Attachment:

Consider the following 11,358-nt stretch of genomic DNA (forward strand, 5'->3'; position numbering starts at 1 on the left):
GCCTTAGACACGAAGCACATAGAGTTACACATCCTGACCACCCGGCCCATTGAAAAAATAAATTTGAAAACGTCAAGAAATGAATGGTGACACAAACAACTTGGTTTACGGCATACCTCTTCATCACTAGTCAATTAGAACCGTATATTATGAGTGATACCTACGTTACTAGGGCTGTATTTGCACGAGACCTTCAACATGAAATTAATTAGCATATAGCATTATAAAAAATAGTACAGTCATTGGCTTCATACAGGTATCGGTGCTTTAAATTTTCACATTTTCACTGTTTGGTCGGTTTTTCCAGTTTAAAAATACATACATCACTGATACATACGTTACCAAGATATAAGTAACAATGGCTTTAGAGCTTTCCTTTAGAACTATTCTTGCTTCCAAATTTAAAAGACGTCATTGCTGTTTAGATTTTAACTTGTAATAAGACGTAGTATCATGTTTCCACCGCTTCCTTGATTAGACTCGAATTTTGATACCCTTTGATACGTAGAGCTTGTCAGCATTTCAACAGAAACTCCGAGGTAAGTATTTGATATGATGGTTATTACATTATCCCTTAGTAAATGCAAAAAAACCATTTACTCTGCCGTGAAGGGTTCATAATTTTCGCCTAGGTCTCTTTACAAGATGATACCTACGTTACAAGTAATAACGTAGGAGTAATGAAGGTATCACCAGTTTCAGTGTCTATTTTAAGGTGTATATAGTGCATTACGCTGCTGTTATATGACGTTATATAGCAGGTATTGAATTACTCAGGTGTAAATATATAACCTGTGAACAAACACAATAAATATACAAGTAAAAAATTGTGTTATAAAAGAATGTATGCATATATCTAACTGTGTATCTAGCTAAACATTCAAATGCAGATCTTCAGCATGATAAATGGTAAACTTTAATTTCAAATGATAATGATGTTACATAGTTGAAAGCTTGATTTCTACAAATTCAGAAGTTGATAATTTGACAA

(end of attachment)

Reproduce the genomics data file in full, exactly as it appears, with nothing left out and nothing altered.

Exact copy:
Consider the following 11,358-nt stretch of genomic DNA (forward strand, 5'->3'; position numbering starts at 1 on the left):
GCCTTAGACACGAAGCACATAGAGTTACACATCCTGACCACCCGGCCCATTGAAAAAATAAATTTGAAAACGTCAAGAAATGAATGGTGACACAAACAACTTGGTTTACGGCATACCTCTTCATCACTAGTCAATTAGAACCGTATATTATGAGTGATACCTACGTTACTAGGGCTGTATTTGCACGAGACCTTCAACATGAAATTAATTAGCATATAGCATTATAAAAAATAGTACAGTCATTGGCTTCATACAGGTATCGGTGCTTTAAATTTTCACATTTTCACTGTTTGGTCGGTTTTTCCAGTTTAAAAATACATACATCACTGATACATACGTTACCAAGATATAAGTAACAATGGCTTTAGAGCTTTCCTTTAGAACTATTCTTGCTTCCAAATTTAAAAGACGTCATTGCTGTTTAGATTTTAACTTGTAATAAGACGTAGTATCATGTTTCCACCGCTTCCTTGATTAGACTCGAATTTTGATACCCTTTGATACGTAGAGCTTGTCAGCATTTCAACAGAAACTCCGAGGTAAGTATTTGATATGATGGTTATTACATTATCCCTTAGTAAATGCAAAAAAACCATTTACTCTGCCGTGAAGGGTTCATAATTTTCGCCTAGGTCTCTTTACAAGATGATACCTACGTTACAAGTAATAACGTAGGAGTAATGAAGGTATCACCAGTTTCAGTGTCTATTTTAAGGTGTATATAGTGCATTACGCTGCTGTTATATGACGTTATATAGCAGGTATTGAATTACTCAGGTGTAAATATATAACCTGTGAACAAACACAATAAATATACAAGTAAAAAATTGTGTTATAAAAGAATGTATGCATATATCTAACTGTGTATCTAGCTAAACATTCAAATGCAGATCTTCAGCATGATAAATGGTAAACTTTAATTTCAAATGATAATGATGTTACATAGTTGAAAGCTTGATTTCTACAAATTCAGAAGTTGATAATTTGACAA